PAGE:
Again and again, SU has stressed that “healing” is neither an easy or a simple process. Steven’s greatest abilities are of course not his sparkly magical ones, but his great empathy and willingness to understand every living creature - intertwined with his choice to defend those who are being hurt, even when doing so means he has to stand up against the people he loves (Monster Buddies, Mirror Gem).
If you walk away from SU thinking that you’re nothing like Homeworld Gems and our culture in the USA is nothing like Homeworld’s, you’re wrong. If you only take away the theme that bigots also deserve a chance to learn and heal, and don’t also understand bigots must work hard to rectify the harm they’ve caused, you’re missing half the show! If you thinking that the show’s message is simply a passive “love everyone,” you’ve missed an incredible vital message that love and healing take action, and a willingness to challenge both injustice and your own assumptions about people.
‘Penetration visualises a process of disembowelment, extracting organs from withing the body and suspending them one by one by long woolen threads from the gallery ceiling. Stitched by the artist from pink, red and blue fabric; the organs include recognisable caricatures of the heart, kidneys, digestive tract and phallus, together forming a dense “forest of organs”. Three pink foetuses of varying size imagine the process of growth before birth. Messenger describes her work as “a fantasy inside out body, very strange and at the same time disquieting” unlike the sanitised images in storybooks.Three light bulbs are suspended between the organs; they sway gently with the passage of visitors around it, causing large shadows to waver across the gallery walls and heightening the work’s drama. Movement is central to Messenger’s works, some of which use fans or motors to suggest the power and vitality of life.’
The Sun is pervasive in its power, blazing with its message of vitality, and its presence in our lives equates to life-giving energy. It’s about confidence in yourself– not cocky, but profoundly sure of your power. Or you may be beginning to understand something, making sense out of chaos, and attaining a new level of insight.
M0dbot: some art I did today and with a little lore on Spartan Crossbow’s past
Crossbow and his team picked up Sangheili chatter about a
covi leader that Crossbow translated after learning to speak Sangheili. Crossbow
being a sniper stayed behind as his team advanced to the covi compound that
said housed a covi political figure, his team was captured as they were brought
outside for questioning, Crossbow tried to save his team but also was captured
before he could reload, the San’Shyuum leader; later in the war was known to be
the Prophet of Truth; Speaks to the defenseless ODST’s asking who is the one
who can understand the elites and who is the one responsible for decoding
messages vital for their “Great Journey” None of the ODST’s talk, Crossbow
plays dumb as he knew they were after him, Crossbows team was killed right
before him and before they got to Crossbow he drops a flashbang then uses a throwing
boot knife to kill the elite holding him, Crossbow manages to kill three of the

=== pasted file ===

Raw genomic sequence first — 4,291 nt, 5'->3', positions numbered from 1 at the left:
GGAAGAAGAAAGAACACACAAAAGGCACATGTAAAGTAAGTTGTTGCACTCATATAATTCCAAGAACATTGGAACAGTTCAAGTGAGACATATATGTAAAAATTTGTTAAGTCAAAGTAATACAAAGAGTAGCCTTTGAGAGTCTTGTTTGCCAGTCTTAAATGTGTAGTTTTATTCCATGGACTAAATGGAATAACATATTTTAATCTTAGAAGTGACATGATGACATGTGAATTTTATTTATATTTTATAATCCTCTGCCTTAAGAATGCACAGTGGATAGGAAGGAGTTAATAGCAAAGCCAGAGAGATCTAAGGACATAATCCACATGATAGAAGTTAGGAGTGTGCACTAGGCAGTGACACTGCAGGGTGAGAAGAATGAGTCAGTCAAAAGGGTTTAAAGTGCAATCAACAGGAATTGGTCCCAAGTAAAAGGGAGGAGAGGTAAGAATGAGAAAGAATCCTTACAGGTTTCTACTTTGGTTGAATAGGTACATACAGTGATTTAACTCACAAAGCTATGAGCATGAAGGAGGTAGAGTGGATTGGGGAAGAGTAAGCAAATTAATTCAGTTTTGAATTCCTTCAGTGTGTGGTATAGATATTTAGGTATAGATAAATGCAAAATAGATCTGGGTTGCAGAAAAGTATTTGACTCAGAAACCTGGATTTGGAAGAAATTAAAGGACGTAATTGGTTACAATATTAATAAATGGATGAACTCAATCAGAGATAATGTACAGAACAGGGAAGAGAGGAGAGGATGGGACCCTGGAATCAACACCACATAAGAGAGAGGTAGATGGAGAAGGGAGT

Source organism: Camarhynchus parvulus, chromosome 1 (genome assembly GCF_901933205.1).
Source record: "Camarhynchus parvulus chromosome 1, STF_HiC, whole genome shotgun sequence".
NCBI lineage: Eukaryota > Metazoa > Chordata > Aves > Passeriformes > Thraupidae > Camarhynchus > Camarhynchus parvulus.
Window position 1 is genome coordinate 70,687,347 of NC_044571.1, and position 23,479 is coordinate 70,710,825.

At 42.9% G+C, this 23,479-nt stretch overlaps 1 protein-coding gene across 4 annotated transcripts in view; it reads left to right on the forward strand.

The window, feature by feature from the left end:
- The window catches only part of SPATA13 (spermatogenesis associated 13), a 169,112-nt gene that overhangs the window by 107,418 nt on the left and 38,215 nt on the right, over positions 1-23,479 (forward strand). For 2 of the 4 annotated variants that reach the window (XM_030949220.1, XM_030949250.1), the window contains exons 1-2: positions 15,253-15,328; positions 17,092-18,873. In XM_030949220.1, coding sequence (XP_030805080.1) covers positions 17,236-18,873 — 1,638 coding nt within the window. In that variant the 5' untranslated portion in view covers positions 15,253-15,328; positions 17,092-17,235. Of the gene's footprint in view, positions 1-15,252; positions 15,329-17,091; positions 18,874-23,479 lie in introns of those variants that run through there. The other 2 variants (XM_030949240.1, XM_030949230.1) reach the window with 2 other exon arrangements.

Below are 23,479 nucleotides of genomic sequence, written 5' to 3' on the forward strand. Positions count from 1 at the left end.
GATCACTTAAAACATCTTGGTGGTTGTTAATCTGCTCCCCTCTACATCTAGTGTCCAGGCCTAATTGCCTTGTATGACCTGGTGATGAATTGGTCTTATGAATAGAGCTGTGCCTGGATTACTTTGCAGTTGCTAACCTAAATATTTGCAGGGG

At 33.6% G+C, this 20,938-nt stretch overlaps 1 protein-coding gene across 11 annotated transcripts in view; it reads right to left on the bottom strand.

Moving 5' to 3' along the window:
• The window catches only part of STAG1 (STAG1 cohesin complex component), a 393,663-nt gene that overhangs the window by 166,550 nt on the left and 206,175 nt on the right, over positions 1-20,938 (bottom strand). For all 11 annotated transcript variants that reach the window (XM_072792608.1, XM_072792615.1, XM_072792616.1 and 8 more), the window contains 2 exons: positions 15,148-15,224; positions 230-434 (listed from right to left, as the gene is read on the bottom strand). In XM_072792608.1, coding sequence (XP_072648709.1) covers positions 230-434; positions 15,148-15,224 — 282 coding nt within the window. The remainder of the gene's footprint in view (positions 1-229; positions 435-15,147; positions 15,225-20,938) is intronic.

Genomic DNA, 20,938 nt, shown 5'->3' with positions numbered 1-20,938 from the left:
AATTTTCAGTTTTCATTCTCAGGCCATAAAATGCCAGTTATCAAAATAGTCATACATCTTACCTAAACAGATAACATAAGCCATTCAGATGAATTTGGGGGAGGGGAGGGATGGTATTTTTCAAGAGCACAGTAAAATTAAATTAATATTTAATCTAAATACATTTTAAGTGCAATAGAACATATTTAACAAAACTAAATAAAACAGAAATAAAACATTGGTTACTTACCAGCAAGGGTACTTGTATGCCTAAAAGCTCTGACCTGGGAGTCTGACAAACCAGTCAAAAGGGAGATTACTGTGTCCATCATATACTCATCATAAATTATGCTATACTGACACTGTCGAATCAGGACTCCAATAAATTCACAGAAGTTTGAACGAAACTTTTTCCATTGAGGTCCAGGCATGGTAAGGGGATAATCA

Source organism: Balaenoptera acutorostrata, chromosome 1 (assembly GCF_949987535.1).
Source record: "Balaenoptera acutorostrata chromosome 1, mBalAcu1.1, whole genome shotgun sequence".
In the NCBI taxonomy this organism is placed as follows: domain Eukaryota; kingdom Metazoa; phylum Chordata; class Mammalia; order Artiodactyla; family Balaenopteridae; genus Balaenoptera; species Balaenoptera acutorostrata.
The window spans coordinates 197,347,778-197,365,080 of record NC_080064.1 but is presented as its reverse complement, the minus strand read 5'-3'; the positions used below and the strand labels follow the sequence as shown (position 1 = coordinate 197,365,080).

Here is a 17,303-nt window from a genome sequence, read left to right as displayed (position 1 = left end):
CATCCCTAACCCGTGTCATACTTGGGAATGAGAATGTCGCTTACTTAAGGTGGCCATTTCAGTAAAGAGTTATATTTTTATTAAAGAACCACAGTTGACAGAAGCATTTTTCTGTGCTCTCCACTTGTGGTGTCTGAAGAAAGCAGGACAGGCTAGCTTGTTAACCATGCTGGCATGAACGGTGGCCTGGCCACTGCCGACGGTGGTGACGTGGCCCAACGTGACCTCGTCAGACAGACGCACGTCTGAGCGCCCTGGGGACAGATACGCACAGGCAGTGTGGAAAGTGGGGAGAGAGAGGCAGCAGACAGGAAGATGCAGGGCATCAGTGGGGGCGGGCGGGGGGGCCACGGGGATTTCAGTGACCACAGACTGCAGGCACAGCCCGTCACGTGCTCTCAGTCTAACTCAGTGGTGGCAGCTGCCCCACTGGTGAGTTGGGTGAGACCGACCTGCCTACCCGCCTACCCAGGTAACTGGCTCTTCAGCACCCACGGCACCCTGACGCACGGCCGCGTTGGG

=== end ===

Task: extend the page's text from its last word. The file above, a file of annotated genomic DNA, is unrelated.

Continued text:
10 elites present before he was struck down and his right leg was amputated by
an energy sword, Truth tells the elite to spare Crossbow as Truth sees the moment
to use Cross as a messenger, Truth said that Your destruction is the will of
our gods and we are their instrument. After the covi’s leave Crossbow uses his
sniper rifle to limp is way to safety and call for help, after this he became a
Spartan; the first of the Spartan 4’s. Since then he has been haunted by is past
M0dbot: Want a flat color helmet like this? shoot me a message
Hello my lovely blogger. I was wondering if I could request a drabble with my dear captain rex? I'm completely suffocating from work, doing my final and moving and I'm a desperate little stress ball. Please? Here some cake for you 🍰🍀🌷🌹🌸🌼🌻🌺
(Bruh I’m so sorry things are rough right now :( Hope this helps, lovely one!)
“Dammit, general,” you mutter under your breath, panting as you run through the halls of the Resolute. “I’m a mechanic, not a messenger!”
But one does what one must, especially in a war. Especially when comms are down. General Kenobi says the message is vitally important, and has to get to General Skywalker as soon as possible. Only problem? He’s on the other freaking side of the ship. Great. This is exactly what you signed up for as a civilian contractor.
You skid around a corner, nearly knocking into a few clones in white armor. “Careful!” one of them scolds, and you shoot an apologetic smile over your shoulder.
“Sorry!” you call. “Got a message, need to run.”
They’re all wearing helmets, so you can’t really see the eyeroll, but the way the one in the lead tosses his head tells you exactly what he thinks. Whoops, you think, trying not to cringe. You keep moving forward, still looking over your shoulder and -
“Oof!” You slam into what feels like a permacrete wall, and stumble backward to land on your rear. Squinting up in confusion, all you see at first is a set of white armor with blue accents. He’s got Jaig eyes on his helmet and a blue pauldron coming off one shoulder. “Uh….hey,” you say lamely.
“Oh! I’m so sorry,” he says, pulling off his helmet and crouching down to offer you his hand. His hair is a blonde fuzz and his brown eyes are warm and full of concern. “Here, let me help you up.”
Still rather dazed, you take his gloved hand and get to your feet. “Sorry about that,” you mutter, embarrassed. “Wasn’t looking where I was going.”
“Oh, it was my fault,” he says, brushing off your apology. “Now, where were you headed in such a hurry?”
“Comms are down,” you say with a grimace. “Gotta take a message from one Jedi to another. Speaking of which, you wouldn’t happen to know where General Skywalker is, would you?”
Before you finish speaking, his face has broken into a grin, and he shakes his head wryly. “You are very, very lost,” he informs you. “Here, follow me. I’m his captain, and I’m on my way to the bridge anyway.”
Despite your earlier embarrassment - or perhaps because of it - your stomach flutters, and you feel your face heating up. “Th-thank you!” you stammer. “Apparently it’s an important message or something.”
“Well, we’d best get there quickly, then.” With a sparkling-eyed smile he offers you his arm. “Shall we?”
Why does this feel like a date suddenly? you wonder, but take his arm anyway. “Thank you for your help, Captain,” you murmur, starting off down the hall with him.
He turns to you, and winks one brown eye. “Call me Rex.”